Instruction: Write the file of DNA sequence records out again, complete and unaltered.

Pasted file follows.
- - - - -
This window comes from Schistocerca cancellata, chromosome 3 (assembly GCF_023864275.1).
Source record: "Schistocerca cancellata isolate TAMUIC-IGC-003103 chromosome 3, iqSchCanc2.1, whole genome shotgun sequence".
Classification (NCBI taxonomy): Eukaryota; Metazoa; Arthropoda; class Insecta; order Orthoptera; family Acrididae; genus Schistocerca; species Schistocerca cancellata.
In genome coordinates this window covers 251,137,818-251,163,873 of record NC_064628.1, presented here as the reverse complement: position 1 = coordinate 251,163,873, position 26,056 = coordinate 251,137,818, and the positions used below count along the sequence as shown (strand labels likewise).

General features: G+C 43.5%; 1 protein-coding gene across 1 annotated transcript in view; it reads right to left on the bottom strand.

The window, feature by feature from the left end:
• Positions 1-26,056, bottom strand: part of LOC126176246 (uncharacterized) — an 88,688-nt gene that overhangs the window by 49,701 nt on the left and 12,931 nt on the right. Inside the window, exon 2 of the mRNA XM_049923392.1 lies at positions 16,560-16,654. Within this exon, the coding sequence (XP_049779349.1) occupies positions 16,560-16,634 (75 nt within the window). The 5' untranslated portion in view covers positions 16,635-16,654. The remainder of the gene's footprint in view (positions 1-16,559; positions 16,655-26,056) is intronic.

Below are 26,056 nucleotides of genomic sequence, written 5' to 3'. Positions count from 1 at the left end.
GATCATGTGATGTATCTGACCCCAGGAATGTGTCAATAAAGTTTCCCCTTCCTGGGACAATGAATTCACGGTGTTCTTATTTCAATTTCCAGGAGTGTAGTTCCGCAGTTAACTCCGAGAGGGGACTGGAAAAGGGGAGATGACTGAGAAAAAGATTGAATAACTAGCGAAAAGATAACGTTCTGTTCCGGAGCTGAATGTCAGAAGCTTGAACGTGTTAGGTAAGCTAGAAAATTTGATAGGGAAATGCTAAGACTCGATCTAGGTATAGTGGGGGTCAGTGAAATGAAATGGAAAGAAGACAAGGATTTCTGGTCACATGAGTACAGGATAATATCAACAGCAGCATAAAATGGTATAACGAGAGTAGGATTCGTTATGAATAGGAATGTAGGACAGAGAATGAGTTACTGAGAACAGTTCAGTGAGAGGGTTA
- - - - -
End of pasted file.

This window comes from Schistocerca cancellata, chromosome 3 (assembly GCF_023864275.1).
Source record: "Schistocerca cancellata isolate TAMUIC-IGC-003103 chromosome 3, iqSchCanc2.1, whole genome shotgun sequence".
Classification (NCBI taxonomy): Eukaryota; Metazoa; Arthropoda; class Insecta; order Orthoptera; family Acrididae; genus Schistocerca; species Schistocerca cancellata.
In genome coordinates this window covers 251,137,818-251,163,873 of record NC_064628.1, presented here as the reverse complement: position 1 = coordinate 251,163,873, position 26,056 = coordinate 251,137,818, and the positions used below count along the sequence as shown (strand labels likewise).

General features: G+C 43.5%; 1 protein-coding gene across 1 annotated transcript in view; it reads right to left on the bottom strand.

The window, feature by feature from the left end:
• Positions 1-26,056, bottom strand: part of LOC126176246 (uncharacterized) — an 88,688-nt gene that overhangs the window by 49,701 nt on the left and 12,931 nt on the right. Inside the window, exon 2 of the mRNA XM_049923392.1 lies at positions 16,560-16,654. Within this exon, the coding sequence (XP_049779349.1) occupies positions 16,560-16,634 (75 nt within the window). The 5' untranslated portion in view covers positions 16,635-16,654. The remainder of the gene's footprint in view (positions 1-16,559; positions 16,655-26,056) is intronic.

Below are 26,056 nucleotides of genomic sequence, written 5' to 3'. Positions count from 1 at the left end.
GATCATGTGATGTATCTGACCCCAGGAATGTGTCAATAAAGTTTCCCCTTCCTGGGACAATGAATTCACGGTGTTCTTATTTCAATTTCCAGGAGTGTAGTTCCGCAGTTAACTCCGAGAGGGGACTGGAAAAGGGGAGATGACTGAGAAAAAGATTGAATAACTAGCGAAAAGATAACGTTCTGTTCCGGAGCTGAATGTCAGAAGCTTGAACGTGTTAGGTAAGCTAGAAAATTTGATAGGGAAATGCTAAGACTCGATCTAGGTATAGTGGGGGTCAGTGAAATGAAATGGAAAGAAGACAAGGATTTCTGGTCACATGAGTACAGGATAATATCAACAGCAGCATAAAATGGTATAACGAGAGTAGGATTCGTTATGAATAGGAATGTAGGACAGAGAATGAGTTACTGAGAACAGTTCAGTGAGAGGGTTA